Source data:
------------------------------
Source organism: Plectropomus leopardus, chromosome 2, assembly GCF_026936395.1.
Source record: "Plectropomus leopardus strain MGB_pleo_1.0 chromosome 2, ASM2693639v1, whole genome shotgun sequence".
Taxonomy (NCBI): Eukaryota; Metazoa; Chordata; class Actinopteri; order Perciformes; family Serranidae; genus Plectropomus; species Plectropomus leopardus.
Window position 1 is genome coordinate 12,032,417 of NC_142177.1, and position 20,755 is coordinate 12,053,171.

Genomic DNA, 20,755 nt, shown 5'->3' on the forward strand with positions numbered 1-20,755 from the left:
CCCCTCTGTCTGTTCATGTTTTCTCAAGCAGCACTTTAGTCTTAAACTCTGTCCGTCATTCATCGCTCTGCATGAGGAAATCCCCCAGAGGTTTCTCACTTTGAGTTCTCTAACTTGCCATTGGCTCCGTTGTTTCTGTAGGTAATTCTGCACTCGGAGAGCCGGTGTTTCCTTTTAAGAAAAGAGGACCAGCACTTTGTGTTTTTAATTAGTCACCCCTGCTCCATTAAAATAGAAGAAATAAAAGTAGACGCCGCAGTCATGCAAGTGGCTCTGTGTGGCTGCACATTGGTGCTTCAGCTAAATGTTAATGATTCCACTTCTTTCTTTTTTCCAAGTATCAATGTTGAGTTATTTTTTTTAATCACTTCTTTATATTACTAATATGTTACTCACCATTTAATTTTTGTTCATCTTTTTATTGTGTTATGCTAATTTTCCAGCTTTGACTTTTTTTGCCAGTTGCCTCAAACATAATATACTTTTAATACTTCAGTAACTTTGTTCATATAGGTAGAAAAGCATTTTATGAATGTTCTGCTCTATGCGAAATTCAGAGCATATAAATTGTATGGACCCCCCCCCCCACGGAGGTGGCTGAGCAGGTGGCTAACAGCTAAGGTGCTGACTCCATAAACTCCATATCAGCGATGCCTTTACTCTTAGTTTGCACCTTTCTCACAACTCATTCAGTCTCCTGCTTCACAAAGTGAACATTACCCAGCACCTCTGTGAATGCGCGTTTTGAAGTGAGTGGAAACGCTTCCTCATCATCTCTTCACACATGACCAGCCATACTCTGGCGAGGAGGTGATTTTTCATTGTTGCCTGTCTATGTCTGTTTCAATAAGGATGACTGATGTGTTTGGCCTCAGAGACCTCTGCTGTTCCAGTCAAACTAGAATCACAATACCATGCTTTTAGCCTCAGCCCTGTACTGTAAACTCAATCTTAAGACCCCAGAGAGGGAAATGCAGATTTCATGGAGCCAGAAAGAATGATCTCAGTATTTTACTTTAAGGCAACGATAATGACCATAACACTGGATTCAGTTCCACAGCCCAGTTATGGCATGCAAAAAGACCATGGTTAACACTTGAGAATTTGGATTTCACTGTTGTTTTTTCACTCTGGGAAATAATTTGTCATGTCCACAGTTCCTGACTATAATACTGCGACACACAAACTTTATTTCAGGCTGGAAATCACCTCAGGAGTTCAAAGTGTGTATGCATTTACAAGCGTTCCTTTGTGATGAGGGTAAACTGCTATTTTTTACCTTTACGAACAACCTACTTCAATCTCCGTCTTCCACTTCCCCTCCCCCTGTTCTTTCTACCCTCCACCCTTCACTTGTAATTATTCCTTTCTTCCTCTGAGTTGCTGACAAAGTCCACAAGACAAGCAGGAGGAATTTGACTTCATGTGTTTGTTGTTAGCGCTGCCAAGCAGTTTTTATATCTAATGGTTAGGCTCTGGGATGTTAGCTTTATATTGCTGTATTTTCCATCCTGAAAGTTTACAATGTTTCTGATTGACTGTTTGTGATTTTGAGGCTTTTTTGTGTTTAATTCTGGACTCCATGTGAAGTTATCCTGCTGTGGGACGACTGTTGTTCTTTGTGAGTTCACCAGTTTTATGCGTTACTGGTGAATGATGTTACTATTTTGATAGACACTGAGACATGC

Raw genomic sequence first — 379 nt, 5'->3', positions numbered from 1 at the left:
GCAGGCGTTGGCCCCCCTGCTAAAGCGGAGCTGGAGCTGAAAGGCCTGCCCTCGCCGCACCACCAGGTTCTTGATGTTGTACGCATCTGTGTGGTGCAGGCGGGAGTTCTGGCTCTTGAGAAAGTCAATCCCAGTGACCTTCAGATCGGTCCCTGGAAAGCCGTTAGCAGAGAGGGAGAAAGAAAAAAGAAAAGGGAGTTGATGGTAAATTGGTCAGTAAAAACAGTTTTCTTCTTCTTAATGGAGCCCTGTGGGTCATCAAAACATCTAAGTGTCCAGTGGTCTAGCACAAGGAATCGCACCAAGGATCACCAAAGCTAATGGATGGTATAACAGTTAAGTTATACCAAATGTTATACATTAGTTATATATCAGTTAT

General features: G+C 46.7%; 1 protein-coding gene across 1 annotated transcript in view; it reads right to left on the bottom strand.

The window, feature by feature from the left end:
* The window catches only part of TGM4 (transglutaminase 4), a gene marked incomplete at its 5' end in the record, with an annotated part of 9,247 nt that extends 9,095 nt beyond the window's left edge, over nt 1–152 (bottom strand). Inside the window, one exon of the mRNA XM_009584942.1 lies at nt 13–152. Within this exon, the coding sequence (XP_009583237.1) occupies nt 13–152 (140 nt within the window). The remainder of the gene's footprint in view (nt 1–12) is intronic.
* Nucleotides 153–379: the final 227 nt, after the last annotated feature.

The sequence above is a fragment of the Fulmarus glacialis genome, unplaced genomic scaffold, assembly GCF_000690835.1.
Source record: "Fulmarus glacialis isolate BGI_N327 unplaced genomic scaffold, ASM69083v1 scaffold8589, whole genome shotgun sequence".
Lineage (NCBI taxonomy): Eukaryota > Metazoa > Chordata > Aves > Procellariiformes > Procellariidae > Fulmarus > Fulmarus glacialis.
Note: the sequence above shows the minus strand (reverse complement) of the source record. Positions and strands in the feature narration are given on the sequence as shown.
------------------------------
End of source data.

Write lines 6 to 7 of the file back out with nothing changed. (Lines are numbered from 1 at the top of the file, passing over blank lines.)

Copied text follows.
CCCCTCTGTCTGTTCATGTTTTCTCAAGCAGCACTTTAGTCTTAAACTCTGTCCGTCATTCATCGCTCTGCATGAGGAAATCCCCCAGAGGTTTCTCACTTTGAGTTCTCTAACTTGCCATTGGCTCCGTTGTTTCTGTAGGTAATTCTGCACTCGGAGAGCCGGTGTTTCCTTTTAAGAAAAGAGGACCAGCACTTTGTGTTTTTAATTAGTCACCCCTGCTCCATTAAAATAGAAGAAATAAAAGTAGACGCCGCAGTCATGCAAGTGGCTCTGTGTGGCTGCACATTGGTGCTTCAGCTAAATGTTAATGATTCCACTTCTTTCTTTTTTCCAAGTATCAATGTTGAGTTATTTTTTTTAATCACTTCTTTATATTACTAATATGTTACTCACCATTTAATTTTTGTTCATCTTTTTATTGTGTTATGCTAATTTTCCAGCTTTGACTTTTTTTGCCAGTTGCCTCAAACATAATATACTTTTAATACTTCAGTAACTTTGTTCATATAGGTAGAAAAGCATTTTATGAATGTTCTGCTCTATGCGAAATTCAGAGCATATAAATTGTATGGACCCCCCCCCCCACGGAGGTGGCTGAGCAGGTGGCTAACAGCTAAGGTGCTGACTCCATAAACTCCATATCAGCGATGCCTTTACTCTTAGTTTGCACCTTTCTCACAACTCATTCAGTCTCCTGCTTCACAAAGTGAACATTACCCAGCACCTCTGTGAATGCGCGTTTTGAAGTGAGTGGAAACGCTTCCTCATCATCTCTTCACACATGACCAGCCATACTCTGGCGAGGAGGTGATTTTTCATTGTTGCCTGTCTATGTCTGTTTCAATAAGGATGACTGATGTGTTTGGCCTCAGAGACCTCTGCTGTTCCAGTCAAACTAGAATCACAATACCATGCTTTTAGCCTCAGCCCTGTACTGTAAACTCAATCTTAAGACCCCAGAGAGGGAAATGCAGATTTCATGGAGCCAGAAAGAATGATCTCAGTATTTTACTTTAAGGCAACGATAATGACCATAACACTGGATTCAGTTCCACAGCCCAGTTATGGCATGCAAAAAGACCATGGTTAACACTTGAGAATTTGGATTTCACTGTTGTTTTTTCACTCTGGGAAATAATTTGTCATGTCCACAGTTCCTGACTATAATACTGCGACACACAAACTTTATTTCAGGCTGGAAATCACCTCAGGAGTTCAAAGTGTGTATGCATTTACAAGCGTTCCTTTGTGATGAGGGTAAACTGCTATTTTTTACCTTTACGAACAACCTACTTCAATCTCCGTCTTCCACTTCCCCTCCCCCTGTTCTTTCTACCCTCCACCCTTCACTTGTAATTATTCCTTTCTTCCTCTGAGTTGCTGACAAAGTCCACAAGACAAGCAGGAGGAATTTGACTTCATGTGTTTGTTGTTAGCGCTGCCAAGCAGTTTTTATATCTAATGGTTAGGCTCTGGGATGTTAGCTTTATATTGCTGTATTTTCCATCCTGAAAGTTTACAATGTTTCTGATTGACTGTTTGTGATTTTGAGGCTTTTTTGTGTTTAATTCTGGACTCCATGTGAAGTTATCCTGCTGTGGGACGACTGTTGTTCTTTGTGAGTTCACCAGTTTTATGCGTTACTGGTGAATGATGTTACTATTTTGATAGACACTGAGACATGC

Raw genomic sequence first — 379 nt, 5'->3', positions numbered from 1 at the left: